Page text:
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How (and when) to communicate sarcasm in email and texts 

Monday, February 29, 2016
posted by Douglas Keene

winking emoticon[Spoiler alert: Don’t do it. And especially don’t do it on a group message. But if you must, make it clear you are kidding.]

We have covered the use of emoticons in legal settings before, but here’s a research article looking at what helps the receiver understand the context in which your written comments are intended. Are you serious, or are you joking? Were you playing it straight, or going for a laugh? Confusion arises in texts and email communication where you cannot use tone of voice or a grin to ensure your recipient understands the intent of your message. We’ve all heard of this sort of miscommunication and many of us had it happen to us.

Science to the rescue. You may never be misunderstood again.

UK researchers wanted to see if various emoticons and punctuation would result in a clearer understanding of the writer’s intent. They did two separate experiments which involved almost 200 undergraduate students. In experiment one, the students read text-based messages containing either praise or criticism with context made very clear. In the second experiment, no context was explicitly described so that the message could be taken either literally or sarcastically.

While in this post we are using “modern” versions of the emoticons which are quite prevalent (and likely at the bottom of your ‘edit menu’ in many applications), these researchers used the aging punctuation marks in their messages. So they offered a “wink face” ;-), or a “tongue face” :-P, or an ellipsis (…) versus exclamation mark (!) as devices to test for understanding of sarcasm.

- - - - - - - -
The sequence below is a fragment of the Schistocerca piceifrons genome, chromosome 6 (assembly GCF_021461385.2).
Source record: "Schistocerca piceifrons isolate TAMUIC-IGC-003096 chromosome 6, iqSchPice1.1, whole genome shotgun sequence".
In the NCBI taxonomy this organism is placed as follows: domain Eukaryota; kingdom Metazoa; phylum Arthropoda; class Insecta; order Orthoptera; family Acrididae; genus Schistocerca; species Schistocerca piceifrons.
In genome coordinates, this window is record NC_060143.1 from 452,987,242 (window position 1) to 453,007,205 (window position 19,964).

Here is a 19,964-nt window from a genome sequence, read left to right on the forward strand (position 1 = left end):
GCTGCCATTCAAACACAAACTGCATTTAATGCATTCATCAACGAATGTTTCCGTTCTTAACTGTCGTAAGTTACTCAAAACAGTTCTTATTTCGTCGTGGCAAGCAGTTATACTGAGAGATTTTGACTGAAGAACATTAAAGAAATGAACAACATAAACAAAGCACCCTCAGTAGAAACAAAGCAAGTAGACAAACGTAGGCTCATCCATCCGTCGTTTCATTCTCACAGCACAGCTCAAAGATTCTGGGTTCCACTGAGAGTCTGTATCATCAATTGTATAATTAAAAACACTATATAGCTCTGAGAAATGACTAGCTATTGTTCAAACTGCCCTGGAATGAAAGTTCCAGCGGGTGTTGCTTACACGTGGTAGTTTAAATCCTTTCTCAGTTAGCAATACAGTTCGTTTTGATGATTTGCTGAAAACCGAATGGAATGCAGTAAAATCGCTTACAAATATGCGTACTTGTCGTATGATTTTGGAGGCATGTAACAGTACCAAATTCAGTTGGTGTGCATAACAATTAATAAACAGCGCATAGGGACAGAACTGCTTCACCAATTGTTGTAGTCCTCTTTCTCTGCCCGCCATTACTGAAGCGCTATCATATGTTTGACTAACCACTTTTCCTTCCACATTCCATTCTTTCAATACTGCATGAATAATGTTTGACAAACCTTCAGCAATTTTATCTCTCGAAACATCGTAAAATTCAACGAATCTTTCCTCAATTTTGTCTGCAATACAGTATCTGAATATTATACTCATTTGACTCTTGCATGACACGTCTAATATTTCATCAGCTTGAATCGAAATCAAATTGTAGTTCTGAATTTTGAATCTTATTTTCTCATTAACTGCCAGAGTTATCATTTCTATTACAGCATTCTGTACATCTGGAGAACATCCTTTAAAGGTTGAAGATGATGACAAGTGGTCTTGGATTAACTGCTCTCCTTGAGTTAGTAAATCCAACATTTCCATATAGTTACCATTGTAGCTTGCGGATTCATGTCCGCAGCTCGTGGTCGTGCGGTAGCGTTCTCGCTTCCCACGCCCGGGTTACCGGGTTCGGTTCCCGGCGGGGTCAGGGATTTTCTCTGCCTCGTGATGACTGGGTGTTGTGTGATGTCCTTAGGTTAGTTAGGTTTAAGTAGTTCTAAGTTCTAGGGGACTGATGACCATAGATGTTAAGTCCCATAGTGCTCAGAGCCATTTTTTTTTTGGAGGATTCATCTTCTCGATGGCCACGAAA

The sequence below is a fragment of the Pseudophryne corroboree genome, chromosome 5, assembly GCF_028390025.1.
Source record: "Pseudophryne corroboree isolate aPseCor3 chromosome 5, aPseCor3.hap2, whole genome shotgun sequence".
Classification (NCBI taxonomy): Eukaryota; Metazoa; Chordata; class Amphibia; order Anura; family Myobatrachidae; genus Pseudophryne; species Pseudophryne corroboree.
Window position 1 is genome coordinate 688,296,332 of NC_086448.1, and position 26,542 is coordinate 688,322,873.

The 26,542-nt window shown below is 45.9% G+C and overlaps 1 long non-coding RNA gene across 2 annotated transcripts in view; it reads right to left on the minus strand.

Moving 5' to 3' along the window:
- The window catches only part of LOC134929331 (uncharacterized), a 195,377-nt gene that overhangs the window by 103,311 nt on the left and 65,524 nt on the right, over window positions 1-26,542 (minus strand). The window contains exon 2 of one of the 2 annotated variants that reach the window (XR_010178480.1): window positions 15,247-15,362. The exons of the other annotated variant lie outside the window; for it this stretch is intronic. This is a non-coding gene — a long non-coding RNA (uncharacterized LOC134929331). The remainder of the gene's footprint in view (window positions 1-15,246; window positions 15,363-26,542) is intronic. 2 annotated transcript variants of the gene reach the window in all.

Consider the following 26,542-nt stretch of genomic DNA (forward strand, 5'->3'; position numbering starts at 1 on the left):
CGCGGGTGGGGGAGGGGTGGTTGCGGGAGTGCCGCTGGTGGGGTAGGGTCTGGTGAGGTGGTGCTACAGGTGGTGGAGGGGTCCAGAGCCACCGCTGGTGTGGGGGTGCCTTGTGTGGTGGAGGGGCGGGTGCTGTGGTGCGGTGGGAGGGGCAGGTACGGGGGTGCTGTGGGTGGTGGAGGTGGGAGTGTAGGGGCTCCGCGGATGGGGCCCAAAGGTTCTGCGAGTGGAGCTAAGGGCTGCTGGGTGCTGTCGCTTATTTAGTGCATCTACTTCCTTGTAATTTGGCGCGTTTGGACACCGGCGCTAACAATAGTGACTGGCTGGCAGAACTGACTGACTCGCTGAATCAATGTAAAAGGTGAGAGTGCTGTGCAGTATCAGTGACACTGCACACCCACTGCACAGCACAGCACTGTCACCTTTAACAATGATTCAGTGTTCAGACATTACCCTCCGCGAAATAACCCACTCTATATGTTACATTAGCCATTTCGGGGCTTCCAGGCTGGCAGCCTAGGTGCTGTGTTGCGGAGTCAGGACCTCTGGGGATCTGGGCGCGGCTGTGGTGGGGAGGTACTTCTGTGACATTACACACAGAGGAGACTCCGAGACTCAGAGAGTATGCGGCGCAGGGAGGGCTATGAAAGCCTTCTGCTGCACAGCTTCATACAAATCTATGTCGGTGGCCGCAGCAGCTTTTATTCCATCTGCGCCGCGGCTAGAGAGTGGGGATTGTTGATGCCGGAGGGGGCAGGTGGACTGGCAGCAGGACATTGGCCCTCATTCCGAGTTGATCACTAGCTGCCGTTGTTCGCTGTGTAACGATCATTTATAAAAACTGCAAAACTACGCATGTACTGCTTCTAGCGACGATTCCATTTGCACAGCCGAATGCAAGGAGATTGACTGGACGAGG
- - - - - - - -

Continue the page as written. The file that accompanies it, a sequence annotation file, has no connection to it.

Perhaps not surprisingly, when the context was explicit and unambiguous (e.g., “Tanya had noticed that Jenny had put on a great deal of weight” and so Tanya said to Jenny, “I see the diet is going well”)—neither emoticons nor punctuation (e.g., ellipsis, exclamation point or emoticon) helped the research participants see it as more sarcastic—the sarcasm seemed obvious to them.

On the other hand, when the situation was less explicit and more ambiguous, the winking face emoticon was most effective in helping participants see the message as sarcastic. That is, the participants were more likely to take a message as sarcasm rather than literally if it was accompanied by the winking face emoticon.

In short, if you want to be certain your written and potentially ambiguous message is interpreted as communicating sarcasm, use a winking emoticon. And thus reduce your risk for potential misunderstanding. 😜

Filik R, Țurcan A, Thompson D, Harvey N, Davies H, & Turner A (2015). Sarcasm and emoticons: Comprehension and emotional impact. Quarterly Journal of Experimental Psychology, 1-17 PMID: 26513274

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